I started by checking out the food court selections – Chinese, pizza, French bakery, Sunglass Hut. I finally decided on the Famous Famiglia Pizzeria. What really drew me to them was the impressive array of autographed celebrity photos plastered behind the register. I mean, if Katie Couric and the brother from Everyone Loves Raymond ate here, it must be good.

Plus, while reading their napkins, I learned that Famous Famiglia serves over 15,000 pieces of pizza a day throughout New York City. Oh wait – I mean “slices” of pizza. Apparently we only call it a “piece” of pizza in the Midwest, probably because we don’t usually cut pizzas into slices like a pie, but into little squares, hence the “piece” moniker. For more details on that riveting debate, please refer to my “Painfully Dull Anecdotes” blog.

After filling my belly, I decided to see if I could buy a Yankees hat for less than $40 since I forgot to buy one from the street vendors in SoHo who were selling them at two for $18. Of course, upon closer inspection, I did notice that “Yankees” was spelled with only one “e” on their hats, but in Chicago, who’s really going to notice?

Once I finally made my way to the gate, I still had a good two hours to kill. I had read all my magazines, and yet still wasn’t sure whether or not Ben Affleck and Jennifer Garner were dating. As I was zoning out watching the Weather Channel, I suddenly heard the four magical words you so long to hear while delayed at the airport. No, it wasn’t “Flight is on time” or “Drinks are on me” or “American Airlines public flogging.”

It was the angelic voice of a ten-year old Asian boy yelling, “They have Ms. Pac-Man!

Ms. Pac-Man? It can't be true! My head snapped to follow the sweet voice that had called my name. And there she was. All pink and yellow and smiling. How did I not notice her earlier? God, she looks beautiful with that bow in her hair. Ms. Pac-Man was sitting right there, in gate D5, waiting for me.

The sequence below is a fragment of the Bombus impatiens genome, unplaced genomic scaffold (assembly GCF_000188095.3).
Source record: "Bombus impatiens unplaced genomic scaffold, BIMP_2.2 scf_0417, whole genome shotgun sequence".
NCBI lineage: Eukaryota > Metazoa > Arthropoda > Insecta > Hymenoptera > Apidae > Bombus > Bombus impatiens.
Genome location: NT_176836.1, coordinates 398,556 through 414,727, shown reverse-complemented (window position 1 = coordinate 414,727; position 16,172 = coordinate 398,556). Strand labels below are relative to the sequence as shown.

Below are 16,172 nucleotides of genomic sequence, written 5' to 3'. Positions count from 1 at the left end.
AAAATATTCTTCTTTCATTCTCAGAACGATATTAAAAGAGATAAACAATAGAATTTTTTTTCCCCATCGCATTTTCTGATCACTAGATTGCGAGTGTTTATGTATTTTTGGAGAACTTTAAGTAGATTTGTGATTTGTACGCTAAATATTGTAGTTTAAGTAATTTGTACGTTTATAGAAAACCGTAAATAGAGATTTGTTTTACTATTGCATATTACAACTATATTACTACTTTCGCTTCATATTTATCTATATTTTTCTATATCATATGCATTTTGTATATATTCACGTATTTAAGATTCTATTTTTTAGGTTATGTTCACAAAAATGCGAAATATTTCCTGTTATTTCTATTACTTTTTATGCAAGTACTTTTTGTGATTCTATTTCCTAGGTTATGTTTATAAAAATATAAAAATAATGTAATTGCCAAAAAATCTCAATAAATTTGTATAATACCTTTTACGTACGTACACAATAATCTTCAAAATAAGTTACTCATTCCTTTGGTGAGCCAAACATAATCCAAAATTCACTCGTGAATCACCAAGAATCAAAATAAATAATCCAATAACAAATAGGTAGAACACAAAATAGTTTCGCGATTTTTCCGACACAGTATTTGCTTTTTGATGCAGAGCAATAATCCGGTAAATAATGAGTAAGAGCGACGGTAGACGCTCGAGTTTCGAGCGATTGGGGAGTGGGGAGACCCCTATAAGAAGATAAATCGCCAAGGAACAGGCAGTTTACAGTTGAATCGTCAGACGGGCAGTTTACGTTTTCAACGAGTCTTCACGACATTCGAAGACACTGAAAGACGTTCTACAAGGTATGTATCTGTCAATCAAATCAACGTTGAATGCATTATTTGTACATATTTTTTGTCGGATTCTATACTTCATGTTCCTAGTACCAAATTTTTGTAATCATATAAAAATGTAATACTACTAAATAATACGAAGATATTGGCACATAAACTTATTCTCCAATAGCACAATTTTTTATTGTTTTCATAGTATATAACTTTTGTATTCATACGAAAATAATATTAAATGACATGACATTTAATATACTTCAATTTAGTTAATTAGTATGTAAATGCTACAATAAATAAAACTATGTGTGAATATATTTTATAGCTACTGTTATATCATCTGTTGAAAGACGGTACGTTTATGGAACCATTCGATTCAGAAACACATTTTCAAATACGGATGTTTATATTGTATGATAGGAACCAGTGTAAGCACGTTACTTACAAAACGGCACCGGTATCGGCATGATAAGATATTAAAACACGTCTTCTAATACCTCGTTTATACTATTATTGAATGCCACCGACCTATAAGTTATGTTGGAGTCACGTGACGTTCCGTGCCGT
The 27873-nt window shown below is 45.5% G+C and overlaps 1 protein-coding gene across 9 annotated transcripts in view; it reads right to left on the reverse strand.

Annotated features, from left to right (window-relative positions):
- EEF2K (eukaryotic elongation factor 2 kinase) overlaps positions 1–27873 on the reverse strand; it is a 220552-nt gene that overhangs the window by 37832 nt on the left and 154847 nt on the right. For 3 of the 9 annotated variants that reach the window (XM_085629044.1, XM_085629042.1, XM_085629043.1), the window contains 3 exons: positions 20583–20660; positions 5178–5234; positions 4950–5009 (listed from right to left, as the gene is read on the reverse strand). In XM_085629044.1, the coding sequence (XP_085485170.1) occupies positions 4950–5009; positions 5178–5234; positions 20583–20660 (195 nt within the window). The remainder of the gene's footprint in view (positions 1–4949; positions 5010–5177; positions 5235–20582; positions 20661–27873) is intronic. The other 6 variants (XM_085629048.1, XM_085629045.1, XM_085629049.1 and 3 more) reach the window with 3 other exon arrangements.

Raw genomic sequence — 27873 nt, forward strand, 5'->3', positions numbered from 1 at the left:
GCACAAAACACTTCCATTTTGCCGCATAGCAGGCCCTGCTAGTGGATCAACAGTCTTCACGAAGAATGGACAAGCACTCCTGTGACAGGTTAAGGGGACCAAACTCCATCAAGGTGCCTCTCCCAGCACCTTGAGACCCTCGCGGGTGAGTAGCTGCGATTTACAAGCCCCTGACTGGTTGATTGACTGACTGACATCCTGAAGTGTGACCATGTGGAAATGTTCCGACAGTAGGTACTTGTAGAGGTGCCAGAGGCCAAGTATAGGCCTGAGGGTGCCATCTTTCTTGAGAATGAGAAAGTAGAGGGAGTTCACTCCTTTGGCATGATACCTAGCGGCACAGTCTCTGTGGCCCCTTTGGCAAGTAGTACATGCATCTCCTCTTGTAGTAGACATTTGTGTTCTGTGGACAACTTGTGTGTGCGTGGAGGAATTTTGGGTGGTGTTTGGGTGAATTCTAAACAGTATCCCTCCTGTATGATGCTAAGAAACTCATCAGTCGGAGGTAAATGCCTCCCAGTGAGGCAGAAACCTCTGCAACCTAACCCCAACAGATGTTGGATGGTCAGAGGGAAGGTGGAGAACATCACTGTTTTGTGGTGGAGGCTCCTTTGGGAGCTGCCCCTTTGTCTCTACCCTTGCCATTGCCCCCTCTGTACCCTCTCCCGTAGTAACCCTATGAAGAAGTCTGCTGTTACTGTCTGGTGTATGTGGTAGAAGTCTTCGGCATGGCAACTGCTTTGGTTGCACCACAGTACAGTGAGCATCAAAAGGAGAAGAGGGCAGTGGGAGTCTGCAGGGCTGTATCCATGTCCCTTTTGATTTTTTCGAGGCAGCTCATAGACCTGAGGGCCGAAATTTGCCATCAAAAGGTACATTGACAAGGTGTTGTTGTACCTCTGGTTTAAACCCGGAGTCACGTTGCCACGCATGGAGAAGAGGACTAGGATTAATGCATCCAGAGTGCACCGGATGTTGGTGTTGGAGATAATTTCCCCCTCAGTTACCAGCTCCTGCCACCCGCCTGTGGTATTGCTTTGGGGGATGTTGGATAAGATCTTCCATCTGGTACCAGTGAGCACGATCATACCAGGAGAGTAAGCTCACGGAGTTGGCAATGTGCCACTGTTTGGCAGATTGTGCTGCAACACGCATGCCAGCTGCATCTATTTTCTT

Out of the corner of my eye, I saw the little boy running toward the machine. Everyone but Ms. Pac-Man became blurry, and the world started moving in slow motion. I snatched my bags off the floor, hurdled over two girls playing patty cake with their American Girl dolls, and threw my body against the machine just as the little boy got there.

Boy: “Hey! I wanted to play that game!”

Me: “Yeah, well I wanted to not get to the airport four hours before my flight left, but look at me now!”

Boy: “That’s not fair!”

Me: “Look, squirt, here’s a buck. Go play Golden Tee over there.”

Boy: “But I don’t know how to play that. It’s a dumb golf game.”

Me: “Dumb golf game? Kid, do you think Tiger Woods earns $400 trillion a year because he wasted his youth playing Ms. Pac-Man? Here’s $2 and an Altoid, and that’s my final offer.”

Boy: “You’re mean. And pathetic. It’s really sad when a thirty-something unemployed amateur tap dancer has to shove a little ten-year old boy out of her way just so she can relive her lonely youth spent playing Space Invaders at the local arcade. Maybe you should have taken up golf at my age and you wouldn’t be in the predicament you’re in now – alone and unemployed, gaining weight, and getting cheap thrills by coming up with dirty three-letter words to leave as your initials when you get the high score. It’s just so sad. I pity you.”

Okay, I’m not sure if that’s exactly what he said, but that’s pretty much what I heard. Nevertheless, I gave him my best W.C. Fields “Go on kid, ya bother me” look, and nudged him on his way. I must have plugged about $15 into that machine before I finally heard those other four words I so longed to hear: “Now boarding Section Three.”

This gave me just enough time to maneuver Ms. Pac-Man through that wicked final maze, chomping up cherries and bananas along the way, until… YES! High score again! Let’s see, what can I use as my initials this time…? P. E. E. Ohmigod that’s too funny!

As I strolled onto the plane, proud of my accomplishments, I imagined all the giggles and squeals of delight that my video game wit would elicit from future stranded travelers. My job here was done.